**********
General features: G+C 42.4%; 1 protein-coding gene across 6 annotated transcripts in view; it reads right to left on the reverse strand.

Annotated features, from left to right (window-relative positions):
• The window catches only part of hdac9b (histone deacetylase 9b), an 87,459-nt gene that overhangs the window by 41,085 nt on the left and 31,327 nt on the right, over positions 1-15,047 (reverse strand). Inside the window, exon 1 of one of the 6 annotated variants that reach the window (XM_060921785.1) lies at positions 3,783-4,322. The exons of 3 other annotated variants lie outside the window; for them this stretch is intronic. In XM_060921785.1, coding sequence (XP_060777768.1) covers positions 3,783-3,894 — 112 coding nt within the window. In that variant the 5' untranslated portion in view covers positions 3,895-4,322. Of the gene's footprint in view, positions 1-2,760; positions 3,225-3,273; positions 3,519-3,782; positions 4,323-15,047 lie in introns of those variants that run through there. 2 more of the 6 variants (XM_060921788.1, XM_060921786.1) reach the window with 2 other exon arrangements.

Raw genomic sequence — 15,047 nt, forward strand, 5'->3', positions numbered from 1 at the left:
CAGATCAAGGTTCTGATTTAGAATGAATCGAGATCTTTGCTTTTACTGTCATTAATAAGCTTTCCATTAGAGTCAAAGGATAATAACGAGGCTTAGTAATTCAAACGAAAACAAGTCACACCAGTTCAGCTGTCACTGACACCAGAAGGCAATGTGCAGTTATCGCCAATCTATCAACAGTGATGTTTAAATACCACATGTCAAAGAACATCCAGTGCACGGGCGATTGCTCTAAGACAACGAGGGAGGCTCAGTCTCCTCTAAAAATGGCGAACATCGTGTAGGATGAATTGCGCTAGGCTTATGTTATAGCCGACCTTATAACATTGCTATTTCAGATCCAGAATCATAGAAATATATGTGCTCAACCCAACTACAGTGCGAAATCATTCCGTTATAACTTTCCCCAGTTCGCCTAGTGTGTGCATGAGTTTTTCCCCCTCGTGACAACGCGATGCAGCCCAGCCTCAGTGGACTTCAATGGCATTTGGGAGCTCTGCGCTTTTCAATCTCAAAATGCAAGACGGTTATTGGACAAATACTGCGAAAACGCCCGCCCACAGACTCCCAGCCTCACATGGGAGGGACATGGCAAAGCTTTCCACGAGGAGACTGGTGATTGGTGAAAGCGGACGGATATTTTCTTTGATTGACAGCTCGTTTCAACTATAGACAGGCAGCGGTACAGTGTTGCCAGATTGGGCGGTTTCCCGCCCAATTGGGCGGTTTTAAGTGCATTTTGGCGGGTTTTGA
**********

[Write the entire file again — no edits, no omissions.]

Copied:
General features: G+C 42.4%; 1 protein-coding gene across 6 annotated transcripts in view; it reads right to left on the reverse strand.

Annotated features, from left to right (window-relative positions):
• The window catches only part of hdac9b (histone deacetylase 9b), an 87,459-nt gene that overhangs the window by 41,085 nt on the left and 31,327 nt on the right, over positions 1-15,047 (reverse strand). Inside the window, exon 1 of one of the 6 annotated variants that reach the window (XM_060921785.1) lies at positions 3,783-4,322. The exons of 3 other annotated variants lie outside the window; for them this stretch is intronic. In XM_060921785.1, coding sequence (XP_060777768.1) covers positions 3,783-3,894 — 112 coding nt within the window. In that variant the 5' untranslated portion in view covers positions 3,895-4,322. Of the gene's footprint in view, positions 1-2,760; positions 3,225-3,273; positions 3,519-3,782; positions 4,323-15,047 lie in introns of those variants that run through there. 2 more of the 6 variants (XM_060921788.1, XM_060921786.1) reach the window with 2 other exon arrangements.

Raw genomic sequence — 15,047 nt, forward strand, 5'->3', positions numbered from 1 at the left:
CAGATCAAGGTTCTGATTTAGAATGAATCGAGATCTTTGCTTTTACTGTCATTAATAAGCTTTCCATTAGAGTCAAAGGATAATAACGAGGCTTAGTAATTCAAACGAAAACAAGTCACACCAGTTCAGCTGTCACTGACACCAGAAGGCAATGTGCAGTTATCGCCAATCTATCAACAGTGATGTTTAAATACCACATGTCAAAGAACATCCAGTGCACGGGCGATTGCTCTAAGACAACGAGGGAGGCTCAGTCTCCTCTAAAAATGGCGAACATCGTGTAGGATGAATTGCGCTAGGCTTATGTTATAGCCGACCTTATAACATTGCTATTTCAGATCCAGAATCATAGAAATATATGTGCTCAACCCAACTACAGTGCGAAATCATTCCGTTATAACTTTCCCCAGTTCGCCTAGTGTGTGCATGAGTTTTTCCCCCTCGTGACAACGCGATGCAGCCCAGCCTCAGTGGACTTCAATGGCATTTGGGAGCTCTGCGCTTTTCAATCTCAAAATGCAAGACGGTTATTGGACAAATACTGCGAAAACGCCCGCCCACAGACTCCCAGCCTCACATGGGAGGGACATGGCAAAGCTTTCCACGAGGAGACTGGTGATTGGTGAAAGCGGACGGATATTTTCTTTGATTGACAGCTCGTTTCAACTATAGACAGGCAGCGGTACAGTGTTGCCAGATTGGGCGGTTTCCCGCCCAATTGGGCGGTTTTAAGTGCATTTTGGCGGGTTTTGA